Gear Test: Pescador on the Fly's El Cinco travel rod

For the Pescador on the Fly “El Cinco” 7-piece 9-foot, 5-weight fly rod, one thing is for certain: the company achieved its main goal of convenience and portability.

Flying a mu

ltiple leg trip from Charlotte, N.C. to Last Chance, Idaho, I did not want to take a chance on arriving without my gear, so into the carry-on went the rod and reel, as well as waders and sling pack. What else could a girl possibly need for the next seven days?

After setting up the rod and reel for a lawn-based casting practice with instructor Jeff Juracek, I was able to put the rod through its paces, and get a feel for it in various types of dry casts. Using a 5-weight fly line, the rod’s performance was notably different than the rod I used the day before. Most obvious differences were in the overall “feel” of the rod—it is lighter, requires a softer touch, and has faster action. The rod loads quickly on the backcast, an asset for me considering my tendency to overly shorten my casting stroke in the windy conditions we were experiencing. This fast loading results in fairly tight loops, which was also beneficial in the wind, as there was less opportunity for the line to get “carried away.”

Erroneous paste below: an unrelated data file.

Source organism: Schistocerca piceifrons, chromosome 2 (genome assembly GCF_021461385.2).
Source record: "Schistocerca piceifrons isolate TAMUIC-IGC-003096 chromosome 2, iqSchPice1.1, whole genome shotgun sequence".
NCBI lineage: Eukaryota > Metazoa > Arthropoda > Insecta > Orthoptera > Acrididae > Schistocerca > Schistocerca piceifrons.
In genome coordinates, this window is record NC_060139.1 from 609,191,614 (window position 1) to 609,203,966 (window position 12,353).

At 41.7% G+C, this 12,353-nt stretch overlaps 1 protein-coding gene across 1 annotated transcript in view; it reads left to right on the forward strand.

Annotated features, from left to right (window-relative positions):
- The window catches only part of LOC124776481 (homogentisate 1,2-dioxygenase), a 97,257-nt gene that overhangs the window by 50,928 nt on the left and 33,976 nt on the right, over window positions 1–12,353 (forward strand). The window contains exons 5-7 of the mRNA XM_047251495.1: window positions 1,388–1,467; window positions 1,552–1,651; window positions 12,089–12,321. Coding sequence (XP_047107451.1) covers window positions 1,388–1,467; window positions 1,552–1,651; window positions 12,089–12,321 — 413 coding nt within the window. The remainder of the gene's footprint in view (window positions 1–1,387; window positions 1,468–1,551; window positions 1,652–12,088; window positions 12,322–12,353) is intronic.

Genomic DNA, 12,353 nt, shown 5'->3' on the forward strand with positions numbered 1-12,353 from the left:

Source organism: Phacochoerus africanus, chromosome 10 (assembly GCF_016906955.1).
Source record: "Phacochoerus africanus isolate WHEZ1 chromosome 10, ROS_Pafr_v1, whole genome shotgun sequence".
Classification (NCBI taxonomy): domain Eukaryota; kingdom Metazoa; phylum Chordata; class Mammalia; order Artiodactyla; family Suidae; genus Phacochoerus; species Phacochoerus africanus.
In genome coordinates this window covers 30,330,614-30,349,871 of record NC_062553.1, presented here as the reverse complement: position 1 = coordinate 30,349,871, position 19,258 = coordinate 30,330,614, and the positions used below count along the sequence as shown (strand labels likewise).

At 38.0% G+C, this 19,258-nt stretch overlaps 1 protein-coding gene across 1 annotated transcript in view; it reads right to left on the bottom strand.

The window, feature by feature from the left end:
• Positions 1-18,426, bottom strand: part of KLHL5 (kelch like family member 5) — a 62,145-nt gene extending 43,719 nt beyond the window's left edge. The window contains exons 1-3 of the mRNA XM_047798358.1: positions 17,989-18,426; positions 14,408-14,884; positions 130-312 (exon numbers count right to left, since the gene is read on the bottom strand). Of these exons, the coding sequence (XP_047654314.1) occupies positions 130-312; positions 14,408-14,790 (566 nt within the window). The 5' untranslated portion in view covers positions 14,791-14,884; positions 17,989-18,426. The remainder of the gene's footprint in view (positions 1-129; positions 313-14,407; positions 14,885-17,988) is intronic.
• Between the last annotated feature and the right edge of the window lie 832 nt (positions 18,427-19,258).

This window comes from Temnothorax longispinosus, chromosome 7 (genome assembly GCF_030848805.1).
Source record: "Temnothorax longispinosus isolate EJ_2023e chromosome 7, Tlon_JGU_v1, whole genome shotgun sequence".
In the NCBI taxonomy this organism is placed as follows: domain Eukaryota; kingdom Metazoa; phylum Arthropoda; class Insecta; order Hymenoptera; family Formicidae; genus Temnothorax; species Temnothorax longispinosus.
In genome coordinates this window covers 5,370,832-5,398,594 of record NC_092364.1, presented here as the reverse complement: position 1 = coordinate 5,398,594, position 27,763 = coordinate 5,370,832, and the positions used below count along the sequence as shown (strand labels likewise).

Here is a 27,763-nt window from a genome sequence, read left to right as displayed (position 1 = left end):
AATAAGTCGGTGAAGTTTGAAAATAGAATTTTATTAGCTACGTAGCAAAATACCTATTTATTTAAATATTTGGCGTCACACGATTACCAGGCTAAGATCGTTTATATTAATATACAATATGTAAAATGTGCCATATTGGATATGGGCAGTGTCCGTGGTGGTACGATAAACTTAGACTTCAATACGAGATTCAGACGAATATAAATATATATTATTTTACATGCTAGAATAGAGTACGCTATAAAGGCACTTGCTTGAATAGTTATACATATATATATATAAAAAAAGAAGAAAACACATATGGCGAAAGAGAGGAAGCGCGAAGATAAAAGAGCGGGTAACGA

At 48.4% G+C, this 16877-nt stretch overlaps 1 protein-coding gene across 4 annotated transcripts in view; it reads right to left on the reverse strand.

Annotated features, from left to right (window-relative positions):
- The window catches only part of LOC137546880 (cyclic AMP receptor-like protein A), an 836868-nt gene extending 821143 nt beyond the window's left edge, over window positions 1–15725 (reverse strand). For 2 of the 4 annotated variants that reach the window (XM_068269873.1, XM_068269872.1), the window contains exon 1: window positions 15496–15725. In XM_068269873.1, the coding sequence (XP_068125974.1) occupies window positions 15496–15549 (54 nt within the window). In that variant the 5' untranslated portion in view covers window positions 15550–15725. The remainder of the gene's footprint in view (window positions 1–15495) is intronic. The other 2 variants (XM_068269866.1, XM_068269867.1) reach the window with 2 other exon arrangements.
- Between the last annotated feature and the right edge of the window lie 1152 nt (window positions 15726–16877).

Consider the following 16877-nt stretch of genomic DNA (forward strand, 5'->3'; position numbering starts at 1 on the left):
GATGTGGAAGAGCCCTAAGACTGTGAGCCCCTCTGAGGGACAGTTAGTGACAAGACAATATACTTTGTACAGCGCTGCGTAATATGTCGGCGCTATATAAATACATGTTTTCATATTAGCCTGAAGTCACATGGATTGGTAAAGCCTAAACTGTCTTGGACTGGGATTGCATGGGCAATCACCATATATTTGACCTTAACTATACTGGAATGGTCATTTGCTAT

Hitting land-based targets was doable, although when employing a reach-cast, the fast loading and unloading left little time for adjustments to the line mid-cast. Moving into the river and using the rod in various presentation scenarios, including a water-load cast, proved a bit more challenging. While the light-weight rod prevented fatigue of my casting arm, the lack of heft resulted in little “ballast” to utilize during shorter casts with my light-weight tippet and a dry fly. Presentation felt a bit awkward under those conditions, and the fly line tended to slap the water more than the Henry’s Fork trout preferred (likely as much an issue with my cast as with the rod).

An additional concern was the challenge of letting out slack during a drift, as the guides on the rod tip are quite small and seem to make feeding line out awkwardly—perhaps some larger guides in future models could improve this.

All in all, I am sold on the portability and compact nature of this snappy graphite 7-piece rod. I would happily take it with me on future trips, but may consider a lighter/smaller diameter fly line. The soft feel is very comfortable and allows for hours of casting tight loops without an aching arm at the end of the day. The reel seat is solid, yet the overall lightness of the rod allows for easy detection of strikes. This alone proved quite helpful when trying to ascertain if it was, in fact, my mayfly in a sea of bugs that was just taken from the river’s surface.

— Dani Wise Johnson, North Carolina

By Chris Hunt.